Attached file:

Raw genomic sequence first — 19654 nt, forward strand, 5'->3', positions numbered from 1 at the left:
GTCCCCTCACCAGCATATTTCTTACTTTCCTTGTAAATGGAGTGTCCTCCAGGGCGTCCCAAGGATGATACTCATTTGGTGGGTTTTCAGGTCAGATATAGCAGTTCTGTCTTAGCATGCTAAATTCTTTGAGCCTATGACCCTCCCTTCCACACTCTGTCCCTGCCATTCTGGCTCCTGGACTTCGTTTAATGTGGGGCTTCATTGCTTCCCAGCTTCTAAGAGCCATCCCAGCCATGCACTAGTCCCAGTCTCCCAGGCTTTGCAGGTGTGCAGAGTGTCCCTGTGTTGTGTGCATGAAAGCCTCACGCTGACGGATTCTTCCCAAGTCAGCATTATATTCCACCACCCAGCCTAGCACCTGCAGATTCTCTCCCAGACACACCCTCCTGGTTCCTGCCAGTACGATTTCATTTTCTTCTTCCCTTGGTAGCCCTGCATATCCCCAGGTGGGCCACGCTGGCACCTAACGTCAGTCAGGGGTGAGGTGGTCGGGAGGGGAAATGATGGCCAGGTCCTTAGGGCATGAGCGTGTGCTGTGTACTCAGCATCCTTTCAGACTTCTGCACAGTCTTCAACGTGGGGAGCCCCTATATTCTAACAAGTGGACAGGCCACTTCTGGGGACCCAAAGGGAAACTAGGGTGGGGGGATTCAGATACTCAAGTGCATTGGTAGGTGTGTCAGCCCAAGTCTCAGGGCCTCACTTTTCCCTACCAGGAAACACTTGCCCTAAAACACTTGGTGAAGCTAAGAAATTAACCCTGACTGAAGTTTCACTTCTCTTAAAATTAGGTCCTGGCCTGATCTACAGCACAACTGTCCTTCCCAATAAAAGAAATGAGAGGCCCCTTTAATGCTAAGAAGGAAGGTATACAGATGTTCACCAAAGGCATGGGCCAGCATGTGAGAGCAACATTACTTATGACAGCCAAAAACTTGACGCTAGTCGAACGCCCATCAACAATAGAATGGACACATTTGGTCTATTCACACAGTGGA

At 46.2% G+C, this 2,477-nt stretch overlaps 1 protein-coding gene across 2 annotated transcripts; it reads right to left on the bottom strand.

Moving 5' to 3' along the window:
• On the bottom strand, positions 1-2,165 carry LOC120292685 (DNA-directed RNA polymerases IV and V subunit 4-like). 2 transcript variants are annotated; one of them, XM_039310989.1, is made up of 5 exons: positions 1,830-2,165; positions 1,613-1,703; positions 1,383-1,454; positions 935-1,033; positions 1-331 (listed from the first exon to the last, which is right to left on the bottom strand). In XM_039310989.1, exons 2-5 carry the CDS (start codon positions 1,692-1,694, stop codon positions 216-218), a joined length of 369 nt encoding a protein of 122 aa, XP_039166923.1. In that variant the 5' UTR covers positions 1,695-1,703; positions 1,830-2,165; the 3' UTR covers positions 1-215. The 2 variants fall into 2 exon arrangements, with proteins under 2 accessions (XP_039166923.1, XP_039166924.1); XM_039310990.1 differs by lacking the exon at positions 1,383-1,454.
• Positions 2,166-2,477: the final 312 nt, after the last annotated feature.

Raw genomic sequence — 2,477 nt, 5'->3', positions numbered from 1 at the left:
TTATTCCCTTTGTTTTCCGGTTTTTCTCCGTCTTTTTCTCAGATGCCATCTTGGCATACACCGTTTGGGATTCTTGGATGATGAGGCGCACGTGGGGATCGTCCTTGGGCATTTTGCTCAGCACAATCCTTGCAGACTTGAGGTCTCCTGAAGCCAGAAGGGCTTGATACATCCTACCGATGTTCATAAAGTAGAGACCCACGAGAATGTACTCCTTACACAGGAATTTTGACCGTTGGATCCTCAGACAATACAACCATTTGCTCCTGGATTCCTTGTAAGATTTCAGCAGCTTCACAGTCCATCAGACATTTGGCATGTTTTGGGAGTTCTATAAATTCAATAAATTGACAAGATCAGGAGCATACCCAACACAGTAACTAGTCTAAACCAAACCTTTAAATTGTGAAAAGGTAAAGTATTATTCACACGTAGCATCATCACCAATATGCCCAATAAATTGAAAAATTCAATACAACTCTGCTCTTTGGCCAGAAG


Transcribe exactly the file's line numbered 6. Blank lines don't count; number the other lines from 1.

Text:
• Positions 2,166-2,477: the final 312 nt, after the last annotated feature.